My last post was on the new concussion guidance and it sparked a fair bit of interest. Personally, I think it is important that everyone has first aid training. It should be taught in schools and everyone should have a first aid qualification by the time they leave school.
I want to continue with first aid provision for employers.
Under mandatory legislation, all UK businesses must provide adequate and appropriate equipment, facilities and personnel to ensure their employees receive immediate attention if they are injured or taken ill at work.
These provisions were laid out in the Health and Safety (First-Aid) Regulations 1981 and apply to all workplaces, including those with less than five employees and to the self-employed.
The 1981 act also sets out that all training would need to be approved by the HSE.
The law on First Aid changed on the 1st October 2013.
Since then, the HSE no longer approves first aid training, Training Providers or Qualifications.
This has caused some confusion for employers as to what is compliant and what isn’t.
In theory, this should give businesses more flexibility in how they manage their “provision of first aid in the workplace”.
In practice, it has opened the door for some trainers to sell low-cost, low quality training, which looks very attractive to businesses in the current financial climate.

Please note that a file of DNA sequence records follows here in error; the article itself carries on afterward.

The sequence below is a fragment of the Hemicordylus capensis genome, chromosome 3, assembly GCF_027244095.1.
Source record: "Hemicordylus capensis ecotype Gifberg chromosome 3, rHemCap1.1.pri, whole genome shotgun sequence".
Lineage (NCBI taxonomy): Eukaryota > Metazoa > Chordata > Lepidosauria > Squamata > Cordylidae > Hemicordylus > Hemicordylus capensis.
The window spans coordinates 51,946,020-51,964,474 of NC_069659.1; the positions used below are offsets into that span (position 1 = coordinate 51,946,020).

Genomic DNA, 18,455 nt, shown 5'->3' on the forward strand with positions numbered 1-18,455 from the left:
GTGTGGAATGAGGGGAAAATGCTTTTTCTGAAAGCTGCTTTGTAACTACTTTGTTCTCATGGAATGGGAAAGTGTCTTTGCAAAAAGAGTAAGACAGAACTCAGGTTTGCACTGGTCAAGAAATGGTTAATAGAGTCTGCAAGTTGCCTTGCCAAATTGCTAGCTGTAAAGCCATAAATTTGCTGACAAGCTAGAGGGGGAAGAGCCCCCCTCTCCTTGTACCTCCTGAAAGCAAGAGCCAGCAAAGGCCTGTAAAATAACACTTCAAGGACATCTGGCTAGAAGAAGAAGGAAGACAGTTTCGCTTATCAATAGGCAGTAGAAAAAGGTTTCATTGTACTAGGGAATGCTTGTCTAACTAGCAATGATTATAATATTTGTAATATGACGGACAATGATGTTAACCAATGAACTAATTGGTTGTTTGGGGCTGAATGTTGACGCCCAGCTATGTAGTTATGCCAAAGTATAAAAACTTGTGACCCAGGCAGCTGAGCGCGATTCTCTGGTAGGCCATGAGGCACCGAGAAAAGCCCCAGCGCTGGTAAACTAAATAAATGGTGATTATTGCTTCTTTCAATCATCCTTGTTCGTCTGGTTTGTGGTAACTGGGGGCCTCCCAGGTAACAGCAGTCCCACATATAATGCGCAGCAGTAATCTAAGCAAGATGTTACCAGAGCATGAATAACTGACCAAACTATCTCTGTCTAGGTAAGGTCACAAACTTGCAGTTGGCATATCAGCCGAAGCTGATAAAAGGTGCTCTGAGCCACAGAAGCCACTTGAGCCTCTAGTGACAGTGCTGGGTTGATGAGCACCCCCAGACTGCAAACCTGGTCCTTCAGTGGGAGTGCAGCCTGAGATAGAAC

Unfortunately, this cheap training often falls short of the needs of the employers First Aid Risk assessment and only comes with an “in-house certificate of attendance” issued by the training provider.
It is now the employer’s duty to ensure that all training, provided by an employer, is fit for purpose and that the training provider used is qualified and competent to deliver that training.
Failure to purchase quality training would leave the door open for both criminal and civil prosecutions.
Depending on your choice of provider, you will need to undertake varying levels of due diligence into the course content and how the provider will deliver the training you require.
Please note some providers are still using their unique HSE centre number on their stationary. These are no longer valid and are not proof of competence. Just because a training provider has, in the past, had HSE approval and carried out your training in the past, that does not guarantee they are fit for purpose under the new regulations.
The HSE website has free guidance and a check list for employers to help them with selecting a training provider.
The guidance suggests that the easiest way to prove your diligence is to use a provider offering certification from an awarding body, as these qualifications are controlled by the qualification regulators – Ofqual (in England), the SQA (in Scotland) and the Welsh Government.
All our First Aid courses are awarding body regulated and come with nationally recognised qualifications, a full size certificate, a wallet sized laminated certificate and a certified CPD statement.
For a free consultation on First Aid Regulations, Firstid Risk Assessments or info on our upcoming HABC Level 3 in First Aid at Work (QCF), email email@example.com
Check out our video here,,
Speak to you again soon…